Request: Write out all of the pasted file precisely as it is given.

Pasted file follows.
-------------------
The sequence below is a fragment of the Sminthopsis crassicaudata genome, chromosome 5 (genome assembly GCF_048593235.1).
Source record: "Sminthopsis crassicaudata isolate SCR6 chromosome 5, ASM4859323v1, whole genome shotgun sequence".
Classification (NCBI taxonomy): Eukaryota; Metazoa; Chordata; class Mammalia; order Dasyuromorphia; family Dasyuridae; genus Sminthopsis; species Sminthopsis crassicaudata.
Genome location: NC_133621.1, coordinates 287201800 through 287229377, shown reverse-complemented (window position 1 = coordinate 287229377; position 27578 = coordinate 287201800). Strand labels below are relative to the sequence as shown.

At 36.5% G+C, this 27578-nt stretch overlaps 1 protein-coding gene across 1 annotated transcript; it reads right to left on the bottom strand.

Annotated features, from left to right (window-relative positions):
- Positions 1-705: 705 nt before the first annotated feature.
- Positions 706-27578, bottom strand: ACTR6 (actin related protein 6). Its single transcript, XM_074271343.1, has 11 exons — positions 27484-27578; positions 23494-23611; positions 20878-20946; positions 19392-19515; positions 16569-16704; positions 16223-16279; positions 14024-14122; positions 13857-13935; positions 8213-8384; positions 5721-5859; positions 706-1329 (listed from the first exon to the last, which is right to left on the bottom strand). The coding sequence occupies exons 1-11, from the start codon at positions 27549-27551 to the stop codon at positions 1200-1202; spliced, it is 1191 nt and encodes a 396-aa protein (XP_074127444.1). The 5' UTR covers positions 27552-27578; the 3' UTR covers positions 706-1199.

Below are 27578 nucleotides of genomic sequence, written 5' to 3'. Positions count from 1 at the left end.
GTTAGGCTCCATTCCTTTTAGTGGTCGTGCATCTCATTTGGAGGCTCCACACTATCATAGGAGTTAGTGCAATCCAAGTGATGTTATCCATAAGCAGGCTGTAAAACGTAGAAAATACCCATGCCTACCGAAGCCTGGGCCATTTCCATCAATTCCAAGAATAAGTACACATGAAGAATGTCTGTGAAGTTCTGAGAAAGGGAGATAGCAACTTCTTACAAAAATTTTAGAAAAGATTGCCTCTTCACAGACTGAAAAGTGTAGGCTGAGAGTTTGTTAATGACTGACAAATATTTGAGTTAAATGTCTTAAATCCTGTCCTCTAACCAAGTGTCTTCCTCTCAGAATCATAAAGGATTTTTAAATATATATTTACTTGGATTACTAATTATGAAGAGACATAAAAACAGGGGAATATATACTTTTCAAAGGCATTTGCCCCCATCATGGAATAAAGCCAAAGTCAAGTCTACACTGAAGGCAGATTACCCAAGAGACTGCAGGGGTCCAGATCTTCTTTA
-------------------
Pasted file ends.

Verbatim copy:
The sequence below is a fragment of the Sminthopsis crassicaudata genome, chromosome 5 (genome assembly GCF_048593235.1).
Source record: "Sminthopsis crassicaudata isolate SCR6 chromosome 5, ASM4859323v1, whole genome shotgun sequence".
Classification (NCBI taxonomy): Eukaryota; Metazoa; Chordata; class Mammalia; order Dasyuromorphia; family Dasyuridae; genus Sminthopsis; species Sminthopsis crassicaudata.
Genome location: NC_133621.1, coordinates 287201800 through 287229377, shown reverse-complemented (window position 1 = coordinate 287229377; position 27578 = coordinate 287201800). Strand labels below are relative to the sequence as shown.

At 36.5% G+C, this 27578-nt stretch overlaps 1 protein-coding gene across 1 annotated transcript; it reads right to left on the bottom strand.

Annotated features, from left to right (window-relative positions):
- Positions 1-705: 705 nt before the first annotated feature.
- Positions 706-27578, bottom strand: ACTR6 (actin related protein 6). Its single transcript, XM_074271343.1, has 11 exons — positions 27484-27578; positions 23494-23611; positions 20878-20946; positions 19392-19515; positions 16569-16704; positions 16223-16279; positions 14024-14122; positions 13857-13935; positions 8213-8384; positions 5721-5859; positions 706-1329 (listed from the first exon to the last, which is right to left on the bottom strand). The coding sequence occupies exons 1-11, from the start codon at positions 27549-27551 to the stop codon at positions 1200-1202; spliced, it is 1191 nt and encodes a 396-aa protein (XP_074127444.1). The 5' UTR covers positions 27552-27578; the 3' UTR covers positions 706-1199.

Below are 27578 nucleotides of genomic sequence, written 5' to 3'. Positions count from 1 at the left end.
GTTAGGCTCCATTCCTTTTAGTGGTCGTGCATCTCATTTGGAGGCTCCACACTATCATAGGAGTTAGTGCAATCCAAGTGATGTTATCCATAAGCAGGCTGTAAAACGTAGAAAATACCCATGCCTACCGAAGCCTGGGCCATTTCCATCAATTCCAAGAATAAGTACACATGAAGAATGTCTGTGAAGTTCTGAGAAAGGGAGATAGCAACTTCTTACAAAAATTTTAGAAAAGATTGCCTCTTCACAGACTGAAAAGTGTAGGCTGAGAGTTTGTTAATGACTGACAAATATTTGAGTTAAATGTCTTAAATCCTGTCCTCTAACCAAGTGTCTTCCTCTCAGAATCATAAAGGATTTTTAAATATATATTTACTTGGATTACTAATTATGAAGAGACATAAAAACAGGGGAATATATACTTTTCAAAGGCATTTGCCCCCATCATGGAATAAAGCCAAAGTCAAGTCTACACTGAAGGCAGATTACCCAAGAGACTGCAGGGGTCCAGATCTTCTTTA